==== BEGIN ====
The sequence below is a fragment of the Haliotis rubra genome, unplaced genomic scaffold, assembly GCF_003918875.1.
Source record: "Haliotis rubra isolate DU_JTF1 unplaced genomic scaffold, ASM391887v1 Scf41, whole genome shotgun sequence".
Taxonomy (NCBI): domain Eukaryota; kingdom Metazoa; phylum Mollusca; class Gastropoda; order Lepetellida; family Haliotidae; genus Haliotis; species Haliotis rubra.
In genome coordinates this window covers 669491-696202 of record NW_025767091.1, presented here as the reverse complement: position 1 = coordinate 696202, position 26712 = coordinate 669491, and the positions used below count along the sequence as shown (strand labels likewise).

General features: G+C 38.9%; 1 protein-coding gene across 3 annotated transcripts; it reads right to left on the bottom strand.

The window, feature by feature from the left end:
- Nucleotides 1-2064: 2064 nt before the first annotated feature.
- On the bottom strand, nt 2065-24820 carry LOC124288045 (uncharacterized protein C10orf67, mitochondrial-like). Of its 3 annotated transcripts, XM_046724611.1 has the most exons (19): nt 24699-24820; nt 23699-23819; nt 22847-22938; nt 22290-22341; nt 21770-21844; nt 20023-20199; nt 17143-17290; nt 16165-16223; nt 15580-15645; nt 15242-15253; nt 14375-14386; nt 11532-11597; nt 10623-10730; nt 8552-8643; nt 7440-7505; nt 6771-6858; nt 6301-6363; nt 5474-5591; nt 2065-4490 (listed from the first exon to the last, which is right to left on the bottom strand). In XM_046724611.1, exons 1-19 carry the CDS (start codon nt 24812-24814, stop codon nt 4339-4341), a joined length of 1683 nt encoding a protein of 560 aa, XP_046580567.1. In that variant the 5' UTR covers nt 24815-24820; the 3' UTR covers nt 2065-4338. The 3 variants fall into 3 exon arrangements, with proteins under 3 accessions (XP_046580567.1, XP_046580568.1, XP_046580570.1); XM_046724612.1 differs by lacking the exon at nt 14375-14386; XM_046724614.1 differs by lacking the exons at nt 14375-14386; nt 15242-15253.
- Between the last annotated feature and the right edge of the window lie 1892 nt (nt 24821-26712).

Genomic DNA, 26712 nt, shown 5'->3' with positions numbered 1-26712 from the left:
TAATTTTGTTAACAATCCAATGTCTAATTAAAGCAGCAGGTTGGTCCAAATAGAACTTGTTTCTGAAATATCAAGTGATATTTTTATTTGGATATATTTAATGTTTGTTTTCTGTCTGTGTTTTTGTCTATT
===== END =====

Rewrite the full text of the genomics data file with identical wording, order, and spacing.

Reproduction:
The sequence below is a fragment of the Haliotis rubra genome, unplaced genomic scaffold, assembly GCF_003918875.1.
Source record: "Haliotis rubra isolate DU_JTF1 unplaced genomic scaffold, ASM391887v1 Scf41, whole genome shotgun sequence".
Taxonomy (NCBI): domain Eukaryota; kingdom Metazoa; phylum Mollusca; class Gastropoda; order Lepetellida; family Haliotidae; genus Haliotis; species Haliotis rubra.
In genome coordinates this window covers 669491-696202 of record NW_025767091.1, presented here as the reverse complement: position 1 = coordinate 696202, position 26712 = coordinate 669491, and the positions used below count along the sequence as shown (strand labels likewise).

General features: G+C 38.9%; 1 protein-coding gene across 3 annotated transcripts; it reads right to left on the bottom strand.

The window, feature by feature from the left end:
- Nucleotides 1-2064: 2064 nt before the first annotated feature.
- On the bottom strand, nt 2065-24820 carry LOC124288045 (uncharacterized protein C10orf67, mitochondrial-like). Of its 3 annotated transcripts, XM_046724611.1 has the most exons (19): nt 24699-24820; nt 23699-23819; nt 22847-22938; nt 22290-22341; nt 21770-21844; nt 20023-20199; nt 17143-17290; nt 16165-16223; nt 15580-15645; nt 15242-15253; nt 14375-14386; nt 11532-11597; nt 10623-10730; nt 8552-8643; nt 7440-7505; nt 6771-6858; nt 6301-6363; nt 5474-5591; nt 2065-4490 (listed from the first exon to the last, which is right to left on the bottom strand). In XM_046724611.1, exons 1-19 carry the CDS (start codon nt 24812-24814, stop codon nt 4339-4341), a joined length of 1683 nt encoding a protein of 560 aa, XP_046580567.1. In that variant the 5' UTR covers nt 24815-24820; the 3' UTR covers nt 2065-4338. The 3 variants fall into 3 exon arrangements, with proteins under 3 accessions (XP_046580567.1, XP_046580568.1, XP_046580570.1); XM_046724612.1 differs by lacking the exon at nt 14375-14386; XM_046724614.1 differs by lacking the exons at nt 14375-14386; nt 15242-15253.
- Between the last annotated feature and the right edge of the window lie 1892 nt (nt 24821-26712).

Genomic DNA, 26712 nt, shown 5'->3' with positions numbered 1-26712 from the left:
TAATTTTGTTAACAATCCAATGTCTAATTAAAGCAGCAGGTTGGTCCAAATAGAACTTGTTTCTGAAATATCAAGTGATATTTTTATTTGGATATATTTAATGTTTGTTTTCTGTCTGTGTTTTTGTCTATT